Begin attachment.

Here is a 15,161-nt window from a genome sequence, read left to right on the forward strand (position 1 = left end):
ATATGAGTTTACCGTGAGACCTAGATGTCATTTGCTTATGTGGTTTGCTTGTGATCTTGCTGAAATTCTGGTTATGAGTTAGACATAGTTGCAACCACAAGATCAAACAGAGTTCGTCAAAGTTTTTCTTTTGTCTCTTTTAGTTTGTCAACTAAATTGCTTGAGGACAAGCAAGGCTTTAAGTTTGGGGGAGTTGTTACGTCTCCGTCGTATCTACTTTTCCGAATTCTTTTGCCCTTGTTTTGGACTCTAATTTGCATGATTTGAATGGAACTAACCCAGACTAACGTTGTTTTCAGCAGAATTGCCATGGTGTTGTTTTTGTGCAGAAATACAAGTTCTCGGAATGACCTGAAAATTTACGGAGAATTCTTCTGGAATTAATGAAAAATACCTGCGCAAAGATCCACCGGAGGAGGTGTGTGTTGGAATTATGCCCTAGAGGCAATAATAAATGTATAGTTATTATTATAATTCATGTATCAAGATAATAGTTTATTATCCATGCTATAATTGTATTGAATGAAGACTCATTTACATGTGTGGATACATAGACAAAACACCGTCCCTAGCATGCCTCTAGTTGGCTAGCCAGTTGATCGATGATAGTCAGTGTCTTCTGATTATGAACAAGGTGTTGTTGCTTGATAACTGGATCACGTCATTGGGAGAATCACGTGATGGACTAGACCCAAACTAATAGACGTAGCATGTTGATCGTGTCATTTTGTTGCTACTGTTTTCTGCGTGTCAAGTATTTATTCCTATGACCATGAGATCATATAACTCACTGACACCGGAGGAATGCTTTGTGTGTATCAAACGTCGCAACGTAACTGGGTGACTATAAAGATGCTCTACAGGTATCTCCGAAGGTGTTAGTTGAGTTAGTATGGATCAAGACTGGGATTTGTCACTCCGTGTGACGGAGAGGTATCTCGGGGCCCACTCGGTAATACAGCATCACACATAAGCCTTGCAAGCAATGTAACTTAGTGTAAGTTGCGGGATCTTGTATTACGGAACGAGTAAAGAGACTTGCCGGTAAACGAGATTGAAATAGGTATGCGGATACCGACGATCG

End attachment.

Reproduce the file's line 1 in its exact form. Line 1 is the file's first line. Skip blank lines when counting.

Here is a 15,161-nt window from a genome sequence, read left to right on the forward strand (position 1 = left end):